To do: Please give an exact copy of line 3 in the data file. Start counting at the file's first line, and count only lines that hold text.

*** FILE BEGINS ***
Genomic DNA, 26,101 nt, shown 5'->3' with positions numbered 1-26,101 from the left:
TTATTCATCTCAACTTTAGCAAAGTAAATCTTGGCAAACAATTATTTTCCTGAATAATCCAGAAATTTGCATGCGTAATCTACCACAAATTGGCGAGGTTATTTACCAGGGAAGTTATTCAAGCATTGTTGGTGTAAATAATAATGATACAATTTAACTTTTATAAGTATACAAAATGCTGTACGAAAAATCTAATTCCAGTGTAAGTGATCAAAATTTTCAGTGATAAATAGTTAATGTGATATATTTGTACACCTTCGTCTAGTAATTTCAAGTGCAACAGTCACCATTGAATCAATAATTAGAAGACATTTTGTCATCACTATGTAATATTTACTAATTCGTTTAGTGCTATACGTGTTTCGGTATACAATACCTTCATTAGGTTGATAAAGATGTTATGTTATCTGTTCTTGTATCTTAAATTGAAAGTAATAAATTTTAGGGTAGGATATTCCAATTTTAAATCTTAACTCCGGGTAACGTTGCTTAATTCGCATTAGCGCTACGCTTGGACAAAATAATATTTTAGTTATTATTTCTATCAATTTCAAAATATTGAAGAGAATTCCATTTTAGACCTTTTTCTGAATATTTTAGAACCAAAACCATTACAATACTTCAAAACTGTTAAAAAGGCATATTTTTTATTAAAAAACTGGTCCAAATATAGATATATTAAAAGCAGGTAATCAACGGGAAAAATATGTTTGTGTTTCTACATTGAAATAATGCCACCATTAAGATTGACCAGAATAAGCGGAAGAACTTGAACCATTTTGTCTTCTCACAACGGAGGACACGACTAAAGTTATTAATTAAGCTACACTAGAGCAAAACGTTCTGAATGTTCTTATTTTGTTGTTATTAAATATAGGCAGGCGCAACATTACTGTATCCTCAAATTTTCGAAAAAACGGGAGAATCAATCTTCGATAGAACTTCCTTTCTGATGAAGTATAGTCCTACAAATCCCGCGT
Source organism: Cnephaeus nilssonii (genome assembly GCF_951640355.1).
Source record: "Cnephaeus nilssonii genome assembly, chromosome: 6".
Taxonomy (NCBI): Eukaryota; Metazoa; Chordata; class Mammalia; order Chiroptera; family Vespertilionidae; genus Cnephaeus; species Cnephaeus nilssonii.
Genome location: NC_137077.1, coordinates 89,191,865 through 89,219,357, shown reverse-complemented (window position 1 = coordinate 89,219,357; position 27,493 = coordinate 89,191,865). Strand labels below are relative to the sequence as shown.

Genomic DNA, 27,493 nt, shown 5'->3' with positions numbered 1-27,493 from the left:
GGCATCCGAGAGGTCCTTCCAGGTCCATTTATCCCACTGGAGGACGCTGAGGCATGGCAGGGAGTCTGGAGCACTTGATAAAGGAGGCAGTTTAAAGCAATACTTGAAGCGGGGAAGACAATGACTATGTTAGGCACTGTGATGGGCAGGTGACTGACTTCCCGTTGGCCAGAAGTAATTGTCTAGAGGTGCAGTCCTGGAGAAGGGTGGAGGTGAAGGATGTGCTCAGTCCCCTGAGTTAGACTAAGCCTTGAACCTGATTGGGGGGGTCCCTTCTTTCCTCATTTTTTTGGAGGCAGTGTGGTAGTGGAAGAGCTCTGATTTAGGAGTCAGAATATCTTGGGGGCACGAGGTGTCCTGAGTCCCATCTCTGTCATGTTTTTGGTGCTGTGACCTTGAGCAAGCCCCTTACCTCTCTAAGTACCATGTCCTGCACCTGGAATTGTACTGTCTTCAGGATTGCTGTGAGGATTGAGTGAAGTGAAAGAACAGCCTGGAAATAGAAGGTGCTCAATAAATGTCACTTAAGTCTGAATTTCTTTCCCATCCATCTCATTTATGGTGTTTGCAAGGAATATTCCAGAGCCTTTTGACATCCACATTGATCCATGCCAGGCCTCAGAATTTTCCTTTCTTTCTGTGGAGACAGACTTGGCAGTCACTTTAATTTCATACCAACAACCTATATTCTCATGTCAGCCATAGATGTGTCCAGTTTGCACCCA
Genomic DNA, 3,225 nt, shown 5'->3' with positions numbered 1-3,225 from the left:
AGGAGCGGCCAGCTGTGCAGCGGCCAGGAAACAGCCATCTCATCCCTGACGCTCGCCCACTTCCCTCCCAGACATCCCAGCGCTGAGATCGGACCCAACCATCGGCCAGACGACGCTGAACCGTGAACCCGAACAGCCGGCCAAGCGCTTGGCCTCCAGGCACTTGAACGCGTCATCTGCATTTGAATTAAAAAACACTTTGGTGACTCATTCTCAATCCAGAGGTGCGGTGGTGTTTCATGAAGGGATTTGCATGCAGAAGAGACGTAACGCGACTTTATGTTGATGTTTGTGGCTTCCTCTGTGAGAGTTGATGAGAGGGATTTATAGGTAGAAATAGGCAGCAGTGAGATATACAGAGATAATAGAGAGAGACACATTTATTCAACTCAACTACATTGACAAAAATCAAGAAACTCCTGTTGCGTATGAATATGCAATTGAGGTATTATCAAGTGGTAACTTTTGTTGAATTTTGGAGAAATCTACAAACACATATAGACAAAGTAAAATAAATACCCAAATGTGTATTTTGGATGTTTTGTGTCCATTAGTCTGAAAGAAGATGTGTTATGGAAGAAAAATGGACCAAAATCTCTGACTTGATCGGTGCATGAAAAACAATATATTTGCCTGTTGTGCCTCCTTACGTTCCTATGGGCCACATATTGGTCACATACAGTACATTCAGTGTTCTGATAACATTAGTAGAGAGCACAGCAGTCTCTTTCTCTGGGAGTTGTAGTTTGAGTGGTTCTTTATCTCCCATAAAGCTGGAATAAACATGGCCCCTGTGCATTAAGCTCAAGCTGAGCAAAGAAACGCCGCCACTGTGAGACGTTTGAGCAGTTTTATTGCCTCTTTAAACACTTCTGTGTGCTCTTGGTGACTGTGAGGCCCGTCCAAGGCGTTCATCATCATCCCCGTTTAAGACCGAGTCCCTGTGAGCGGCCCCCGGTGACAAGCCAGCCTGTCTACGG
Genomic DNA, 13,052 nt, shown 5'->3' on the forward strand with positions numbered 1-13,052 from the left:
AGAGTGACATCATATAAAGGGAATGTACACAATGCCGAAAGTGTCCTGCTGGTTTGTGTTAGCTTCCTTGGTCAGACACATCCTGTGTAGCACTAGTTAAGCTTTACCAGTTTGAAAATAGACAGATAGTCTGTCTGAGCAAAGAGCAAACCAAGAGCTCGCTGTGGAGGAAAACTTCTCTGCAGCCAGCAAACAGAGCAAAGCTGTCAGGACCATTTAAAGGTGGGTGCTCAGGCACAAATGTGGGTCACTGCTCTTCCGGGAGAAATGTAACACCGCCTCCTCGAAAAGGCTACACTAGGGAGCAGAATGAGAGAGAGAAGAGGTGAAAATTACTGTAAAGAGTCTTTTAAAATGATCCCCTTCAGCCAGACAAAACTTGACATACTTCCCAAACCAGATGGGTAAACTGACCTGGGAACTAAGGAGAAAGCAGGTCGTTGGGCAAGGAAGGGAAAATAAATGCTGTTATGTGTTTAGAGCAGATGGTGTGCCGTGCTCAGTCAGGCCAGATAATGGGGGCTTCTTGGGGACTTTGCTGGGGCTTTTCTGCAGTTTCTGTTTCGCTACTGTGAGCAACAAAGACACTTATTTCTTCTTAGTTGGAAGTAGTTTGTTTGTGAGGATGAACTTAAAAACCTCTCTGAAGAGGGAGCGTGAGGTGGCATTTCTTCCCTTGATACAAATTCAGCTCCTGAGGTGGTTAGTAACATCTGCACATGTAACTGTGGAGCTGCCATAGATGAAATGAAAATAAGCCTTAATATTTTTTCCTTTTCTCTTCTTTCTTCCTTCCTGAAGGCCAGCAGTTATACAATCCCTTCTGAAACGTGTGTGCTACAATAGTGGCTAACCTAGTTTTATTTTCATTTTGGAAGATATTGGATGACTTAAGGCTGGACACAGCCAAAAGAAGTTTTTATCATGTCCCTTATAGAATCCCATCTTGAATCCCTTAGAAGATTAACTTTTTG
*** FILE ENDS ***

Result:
Source organism: Cnephaeus nilssonii (genome assembly GCF_951640355.1).